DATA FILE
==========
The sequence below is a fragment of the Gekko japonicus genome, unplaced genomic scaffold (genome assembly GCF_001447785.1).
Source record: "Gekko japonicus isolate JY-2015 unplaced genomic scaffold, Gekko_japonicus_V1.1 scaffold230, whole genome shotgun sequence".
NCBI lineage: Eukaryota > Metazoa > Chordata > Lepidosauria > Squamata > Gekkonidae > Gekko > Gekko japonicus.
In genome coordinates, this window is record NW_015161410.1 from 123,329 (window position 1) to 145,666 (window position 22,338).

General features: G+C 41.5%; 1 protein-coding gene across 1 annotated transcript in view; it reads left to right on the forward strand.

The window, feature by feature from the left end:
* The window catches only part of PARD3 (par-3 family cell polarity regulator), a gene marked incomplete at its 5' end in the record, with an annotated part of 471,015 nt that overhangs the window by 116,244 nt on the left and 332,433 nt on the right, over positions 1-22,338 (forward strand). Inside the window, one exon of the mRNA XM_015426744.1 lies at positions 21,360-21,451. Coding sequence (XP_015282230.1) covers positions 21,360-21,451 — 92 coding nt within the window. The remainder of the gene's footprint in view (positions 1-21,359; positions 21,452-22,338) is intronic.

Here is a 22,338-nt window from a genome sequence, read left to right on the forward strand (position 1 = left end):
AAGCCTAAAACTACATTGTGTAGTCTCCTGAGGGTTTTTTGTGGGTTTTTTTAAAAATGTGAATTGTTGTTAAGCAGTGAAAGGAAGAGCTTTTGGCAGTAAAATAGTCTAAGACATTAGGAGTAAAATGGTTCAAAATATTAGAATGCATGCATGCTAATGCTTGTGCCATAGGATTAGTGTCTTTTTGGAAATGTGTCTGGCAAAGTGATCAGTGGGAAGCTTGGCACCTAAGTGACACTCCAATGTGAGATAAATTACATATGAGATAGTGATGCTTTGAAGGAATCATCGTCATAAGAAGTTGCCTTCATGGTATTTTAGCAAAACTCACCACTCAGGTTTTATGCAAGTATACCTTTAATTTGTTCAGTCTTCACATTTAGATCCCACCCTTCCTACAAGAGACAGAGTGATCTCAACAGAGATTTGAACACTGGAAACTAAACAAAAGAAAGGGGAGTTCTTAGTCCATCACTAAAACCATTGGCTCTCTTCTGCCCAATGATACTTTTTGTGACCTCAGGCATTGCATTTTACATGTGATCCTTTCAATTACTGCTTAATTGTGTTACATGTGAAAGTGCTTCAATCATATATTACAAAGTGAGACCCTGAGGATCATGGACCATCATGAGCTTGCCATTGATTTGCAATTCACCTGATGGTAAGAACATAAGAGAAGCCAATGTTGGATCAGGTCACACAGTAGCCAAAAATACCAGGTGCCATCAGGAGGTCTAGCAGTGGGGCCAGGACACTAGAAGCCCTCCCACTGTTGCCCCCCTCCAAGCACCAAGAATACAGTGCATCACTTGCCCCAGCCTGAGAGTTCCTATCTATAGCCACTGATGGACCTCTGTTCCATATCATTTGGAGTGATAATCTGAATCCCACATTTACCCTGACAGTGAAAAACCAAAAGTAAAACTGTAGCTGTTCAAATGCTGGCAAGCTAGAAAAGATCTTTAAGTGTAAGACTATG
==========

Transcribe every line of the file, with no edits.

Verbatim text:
The sequence below is a fragment of the Gekko japonicus genome, unplaced genomic scaffold (genome assembly GCF_001447785.1).
Source record: "Gekko japonicus isolate JY-2015 unplaced genomic scaffold, Gekko_japonicus_V1.1 scaffold230, whole genome shotgun sequence".
NCBI lineage: Eukaryota > Metazoa > Chordata > Lepidosauria > Squamata > Gekkonidae > Gekko > Gekko japonicus.
In genome coordinates, this window is record NW_015161410.1 from 123,329 (window position 1) to 145,666 (window position 22,338).

General features: G+C 41.5%; 1 protein-coding gene across 1 annotated transcript in view; it reads left to right on the forward strand.

The window, feature by feature from the left end:
* The window catches only part of PARD3 (par-3 family cell polarity regulator), a gene marked incomplete at its 5' end in the record, with an annotated part of 471,015 nt that overhangs the window by 116,244 nt on the left and 332,433 nt on the right, over positions 1-22,338 (forward strand). Inside the window, one exon of the mRNA XM_015426744.1 lies at positions 21,360-21,451. Coding sequence (XP_015282230.1) covers positions 21,360-21,451 — 92 coding nt within the window. The remainder of the gene's footprint in view (positions 1-21,359; positions 21,452-22,338) is intronic.

Here is a 22,338-nt window from a genome sequence, read left to right on the forward strand (position 1 = left end):
AAGCCTAAAACTACATTGTGTAGTCTCCTGAGGGTTTTTTGTGGGTTTTTTTAAAAATGTGAATTGTTGTTAAGCAGTGAAAGGAAGAGCTTTTGGCAGTAAAATAGTCTAAGACATTAGGAGTAAAATGGTTCAAAATATTAGAATGCATGCATGCTAATGCTTGTGCCATAGGATTAGTGTCTTTTTGGAAATGTGTCTGGCAAAGTGATCAGTGGGAAGCTTGGCACCTAAGTGACACTCCAATGTGAGATAAATTACATATGAGATAGTGATGCTTTGAAGGAATCATCGTCATAAGAAGTTGCCTTCATGGTATTTTAGCAAAACTCACCACTCAGGTTTTATGCAAGTATACCTTTAATTTGTTCAGTCTTCACATTTAGATCCCACCCTTCCTACAAGAGACAGAGTGATCTCAACAGAGATTTGAACACTGGAAACTAAACAAAAGAAAGGGGAGTTCTTAGTCCATCACTAAAACCATTGGCTCTCTTCTGCCCAATGATACTTTTTGTGACCTCAGGCATTGCATTTTACATGTGATCCTTTCAATTACTGCTTAATTGTGTTACATGTGAAAGTGCTTCAATCATATATTACAAAGTGAGACCCTGAGGATCATGGACCATCATGAGCTTGCCATTGATTTGCAATTCACCTGATGGTAAGAACATAAGAGAAGCCAATGTTGGATCAGGTCACACAGTAGCCAAAAATACCAGGTGCCATCAGGAGGTCTAGCAGTGGGGCCAGGACACTAGAAGCCCTCCCACTGTTGCCCCCCTCCAAGCACCAAGAATACAGTGCATCACTTGCCCCAGCCTGAGAGTTCCTATCTATAGCCACTGATGGACCTCTGTTCCATATCATTTGGAGTGATAATCTGAATCCCACATTTACCCTGACAGTGAAAAACCAAAAGTAAAACTGTAGCTGTTCAAATGCTGGCAAGCTAGAAAAGATCTTTAAGTGTAAGACTATG